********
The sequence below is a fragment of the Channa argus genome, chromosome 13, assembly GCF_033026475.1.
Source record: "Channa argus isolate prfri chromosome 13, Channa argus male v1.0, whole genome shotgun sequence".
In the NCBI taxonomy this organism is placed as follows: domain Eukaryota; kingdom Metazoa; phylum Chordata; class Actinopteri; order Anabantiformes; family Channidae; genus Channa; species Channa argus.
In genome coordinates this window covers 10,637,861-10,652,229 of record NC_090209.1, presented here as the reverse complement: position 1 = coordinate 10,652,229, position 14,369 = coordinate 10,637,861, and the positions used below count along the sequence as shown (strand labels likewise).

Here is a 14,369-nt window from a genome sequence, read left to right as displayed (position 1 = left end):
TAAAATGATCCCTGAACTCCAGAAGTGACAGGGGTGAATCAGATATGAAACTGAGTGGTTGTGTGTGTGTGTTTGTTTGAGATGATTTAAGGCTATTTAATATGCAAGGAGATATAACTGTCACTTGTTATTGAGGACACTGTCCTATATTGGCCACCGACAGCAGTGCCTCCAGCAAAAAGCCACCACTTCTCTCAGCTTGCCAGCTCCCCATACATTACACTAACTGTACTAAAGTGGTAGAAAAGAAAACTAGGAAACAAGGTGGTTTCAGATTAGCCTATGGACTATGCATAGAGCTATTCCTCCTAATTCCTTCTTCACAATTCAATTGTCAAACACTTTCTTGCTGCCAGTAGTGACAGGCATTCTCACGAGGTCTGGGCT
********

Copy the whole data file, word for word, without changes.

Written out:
The sequence below is a fragment of the Channa argus genome, chromosome 13, assembly GCF_033026475.1.
Source record: "Channa argus isolate prfri chromosome 13, Channa argus male v1.0, whole genome shotgun sequence".
In the NCBI taxonomy this organism is placed as follows: domain Eukaryota; kingdom Metazoa; phylum Chordata; class Actinopteri; order Anabantiformes; family Channidae; genus Channa; species Channa argus.
In genome coordinates this window covers 10,637,861-10,652,229 of record NC_090209.1, presented here as the reverse complement: position 1 = coordinate 10,652,229, position 14,369 = coordinate 10,637,861, and the positions used below count along the sequence as shown (strand labels likewise).

Here is a 14,369-nt window from a genome sequence, read left to right as displayed (position 1 = left end):
TAAAATGATCCCTGAACTCCAGAAGTGACAGGGGTGAATCAGATATGAAACTGAGTGGTTGTGTGTGTGTGTTTGTTTGAGATGATTTAAGGCTATTTAATATGCAAGGAGATATAACTGTCACTTGTTATTGAGGACACTGTCCTATATTGGCCACCGACAGCAGTGCCTCCAGCAAAAAGCCACCACTTCTCTCAGCTTGCCAGCTCCCCATACATTACACTAACTGTACTAAAGTGGTAGAAAAGAAAACTAGGAAACAAGGTGGTTTCAGATTAGCCTATGGACTATGCATAGAGCTATTCCTCCTAATTCCTTCTTCACAATTCAATTGTCAAACACTTTCTTGCTGCCAGTAGTGACAGGCATTCTCACGAGGTCTGGGCT